Skin cancer in cats is treatable but can be fatal if unaddressed. Out-of-control cell growth, often caused by excessive exposure to sunlight, can lead to cancerous tumors on the skin. Some cats are genetically predisposed to skin cancer, and some breeds are more susceptible. Cats with light or minimal fur, especially Siamese cats, are at higher risk of skin cancer. Your vet will diagnose skin cancer with a comprehensive physical exam and various tests. Treatment usually involves surgical removal of the cancer and sometimes chemotherapy or radiation therapy. The prognosis is good for cats who receive surgery early in cancer development. Preventative measures include close monitoring of your cat's skin and minimizing its exposure to sunlight.
What Is Skin Cancer?
Skin cancer is the uncontrollable growth of mutated cells in the epidermis caused by unrepaired DNA damage. The cell growth usually manifests as malignant tumors on the skin that worsen over time. Different skin cancers in cats include malignant melanoma, fibrosarcoma, mast cell tumors, and squamous cell carcinoma. Squamous cell carcinoma is the most common.
Symptoms of Skin Cancer in Cats
Skin cancer in cats isn't always apparent. Monitor your cat's skin and take seriously any worrisome symptoms your cat may display.
Initially, symptoms of skin cancer in cats may be difficult to notice. The clearest sign of skin cancer in a cat is a lump or bump on your cat's skin. Other symptoms include sores or oozing ulcers, rash, and itchy skin. Still, not all tumors are cancerous, and only your vet will be able to diagnose the cancer. The best way to observe symptoms in your cat is to pay attention to irregularities while brushing or petting. If you notice something unusual, visit your vet right away.
Causes of Skin Cancer
There is not always a known cause for a cat's skin cancer, but several factors may play a role in developing the disease.
- Sun exposure: The leading cause of skin cancer in cats is prolonged exposure to the sun. Cats that spend a lot of time outdoors or under bright light on a windowsill are at risk of getting a sunburn that could develop into skin cancer. Cats with lighter, shorter fur are more prone to sunburns.
- Hereditary predisposition: Based on their family history, some cats are predisposed to skin cancer. Malignant melanoma is genetic, while other forms of skin cancer are not.
- Skin trauma: Some cases of skin cancer in cats are thought to be caused by trauma to the skin, including excessive licking or severe injury to the skin.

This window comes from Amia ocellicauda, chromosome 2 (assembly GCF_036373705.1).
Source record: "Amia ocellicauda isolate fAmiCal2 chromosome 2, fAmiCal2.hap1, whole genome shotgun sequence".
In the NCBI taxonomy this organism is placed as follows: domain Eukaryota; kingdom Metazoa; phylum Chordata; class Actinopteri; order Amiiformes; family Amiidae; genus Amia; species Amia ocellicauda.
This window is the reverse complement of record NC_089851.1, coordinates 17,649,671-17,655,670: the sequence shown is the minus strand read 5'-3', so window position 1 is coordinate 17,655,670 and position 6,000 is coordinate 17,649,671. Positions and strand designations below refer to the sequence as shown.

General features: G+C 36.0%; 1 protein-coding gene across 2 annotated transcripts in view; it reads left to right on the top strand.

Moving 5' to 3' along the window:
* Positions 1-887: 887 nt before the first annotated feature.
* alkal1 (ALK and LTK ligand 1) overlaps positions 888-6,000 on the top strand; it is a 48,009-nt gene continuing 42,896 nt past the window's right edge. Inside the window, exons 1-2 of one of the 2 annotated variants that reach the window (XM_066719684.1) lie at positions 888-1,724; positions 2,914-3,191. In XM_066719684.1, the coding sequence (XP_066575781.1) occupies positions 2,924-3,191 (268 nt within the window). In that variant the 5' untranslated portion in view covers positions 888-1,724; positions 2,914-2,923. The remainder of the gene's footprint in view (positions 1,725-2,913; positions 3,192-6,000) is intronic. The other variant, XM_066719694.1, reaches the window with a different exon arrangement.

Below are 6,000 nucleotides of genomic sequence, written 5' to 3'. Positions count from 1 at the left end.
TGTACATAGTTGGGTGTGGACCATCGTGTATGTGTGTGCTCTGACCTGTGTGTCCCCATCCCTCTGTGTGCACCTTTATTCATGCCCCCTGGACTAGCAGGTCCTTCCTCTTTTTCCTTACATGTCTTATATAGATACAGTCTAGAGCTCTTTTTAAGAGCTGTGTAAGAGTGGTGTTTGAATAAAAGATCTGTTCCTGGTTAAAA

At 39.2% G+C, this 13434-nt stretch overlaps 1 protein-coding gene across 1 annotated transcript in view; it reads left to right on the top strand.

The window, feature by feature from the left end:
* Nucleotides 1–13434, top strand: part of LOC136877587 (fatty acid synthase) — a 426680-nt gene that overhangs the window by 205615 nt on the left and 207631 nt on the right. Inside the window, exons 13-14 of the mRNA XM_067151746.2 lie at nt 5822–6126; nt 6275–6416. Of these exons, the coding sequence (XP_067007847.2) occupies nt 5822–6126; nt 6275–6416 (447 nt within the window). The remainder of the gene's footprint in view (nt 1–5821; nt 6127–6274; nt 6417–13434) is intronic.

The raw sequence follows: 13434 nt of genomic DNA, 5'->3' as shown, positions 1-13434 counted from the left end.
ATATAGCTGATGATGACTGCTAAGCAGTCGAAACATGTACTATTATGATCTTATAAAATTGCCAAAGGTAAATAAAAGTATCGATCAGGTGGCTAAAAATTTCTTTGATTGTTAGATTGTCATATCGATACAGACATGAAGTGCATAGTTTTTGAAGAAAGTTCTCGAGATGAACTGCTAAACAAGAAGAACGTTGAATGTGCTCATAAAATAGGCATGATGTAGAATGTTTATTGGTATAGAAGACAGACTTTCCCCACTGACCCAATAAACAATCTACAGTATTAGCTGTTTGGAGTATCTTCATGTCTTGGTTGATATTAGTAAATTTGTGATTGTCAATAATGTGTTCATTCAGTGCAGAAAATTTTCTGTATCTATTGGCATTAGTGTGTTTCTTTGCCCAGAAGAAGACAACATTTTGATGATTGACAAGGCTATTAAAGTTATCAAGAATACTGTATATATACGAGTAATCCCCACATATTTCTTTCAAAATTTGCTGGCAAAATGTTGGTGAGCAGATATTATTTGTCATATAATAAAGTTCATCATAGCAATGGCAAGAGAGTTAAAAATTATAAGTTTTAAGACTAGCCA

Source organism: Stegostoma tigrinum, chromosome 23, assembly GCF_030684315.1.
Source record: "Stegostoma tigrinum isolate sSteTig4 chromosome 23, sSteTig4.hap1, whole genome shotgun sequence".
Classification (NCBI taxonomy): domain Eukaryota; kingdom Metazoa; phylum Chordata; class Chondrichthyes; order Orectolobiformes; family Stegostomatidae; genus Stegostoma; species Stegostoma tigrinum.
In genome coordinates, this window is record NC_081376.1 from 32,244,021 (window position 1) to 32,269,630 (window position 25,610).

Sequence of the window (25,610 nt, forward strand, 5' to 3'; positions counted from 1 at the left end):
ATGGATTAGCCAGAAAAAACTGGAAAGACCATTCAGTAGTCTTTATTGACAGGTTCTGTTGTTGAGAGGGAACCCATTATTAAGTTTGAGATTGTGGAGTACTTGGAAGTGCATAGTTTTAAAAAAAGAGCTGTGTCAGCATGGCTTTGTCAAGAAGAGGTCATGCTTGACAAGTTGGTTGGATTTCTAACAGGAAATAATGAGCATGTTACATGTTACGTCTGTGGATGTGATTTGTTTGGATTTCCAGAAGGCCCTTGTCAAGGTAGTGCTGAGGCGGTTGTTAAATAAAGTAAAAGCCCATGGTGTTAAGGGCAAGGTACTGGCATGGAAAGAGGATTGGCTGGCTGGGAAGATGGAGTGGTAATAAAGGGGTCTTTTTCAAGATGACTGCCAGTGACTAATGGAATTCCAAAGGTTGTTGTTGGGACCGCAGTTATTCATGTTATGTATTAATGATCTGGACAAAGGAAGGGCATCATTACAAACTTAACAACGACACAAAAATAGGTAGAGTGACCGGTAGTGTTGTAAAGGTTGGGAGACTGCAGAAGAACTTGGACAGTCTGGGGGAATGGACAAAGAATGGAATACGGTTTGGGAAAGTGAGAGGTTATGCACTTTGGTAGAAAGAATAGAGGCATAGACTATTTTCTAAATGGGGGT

Diagnosing Skin Cancer in Cats
Your vet will perform a complete physical examination to diagnose your cat with skin cancer. Various diagnostic tests may be performed, including biopsies, cytology, blood tests, and fine-needle aspirates. Sometimes, an x-ray or ultrasound is necessary to see if the cancer has spread. If your cat has benign marks or growths, your vet will monitor them as it ages to ensure that it doesn't become cancerous.
The treatment for skin cancer in cats will vary depending on its type and severity. Surgery is usually the best treatment for skin cancer. Surgery is straightforward and effective when caught early while the tumor is relatively small. If the cancer has spread or the tumor is too large for removal, your vet may suggest chemotherapy or radiation therapy. Some cats may not qualify for chemotherapy or radiation therapy due to preexisting health conditions or age.
Prognosis for Cats With Skin Cancer
Like the treatment methods for cats with skin cancer, the prognosis depends on many factors. If your cat's cancerous growth has been successfully surgically removed or the chemotherapy has been effective, the prognosis is good, and recovery will be swift. However, if your cat's skin cancer has spread to other organs, the prognosis isn't as optimistic. Even with treatment, skin cancer can return, so if your cat has a history of cancer, monitor it closely for any new marks or growths.
How to Prevent Skin Cancer
Skin cancer in cats cannot be prevented entirely, but there are several measures you can take to lower its likelihood of developing. The use of nonadjuvanted vaccines is recommended to limit the chance of your cat developing an injection-site sarcoma. If you have a hairless cat, use pet-friendly sunscreen. You should not breed cats with a history of skin cancer if there is a genetic component to the disease, and you should keep white or hairless cats out of direct sunlight.
Is skin cancer in cats treatble?
Surgical removal of a cat's skin cancer is highly effective. It's essential to pay attention to any abnormalities on your cat's skin, as the earlier the surgery is performed, the better.
My cat likes to sunbathe, is that okay?
Some sunbathing is okay for cats, but you should minimize your cat's exposure to direct sunlight and encourage laying in the shade. If you have a Siamese cat, this is especially important.
How will my vet know if my cat has skin cancer?
The surest way to diagnose skin cancer in a cat is with a biopsy or fine-needle aspiration. If you notice symptoms of skin cancer at home, visit your vet for a definitive diagnosis.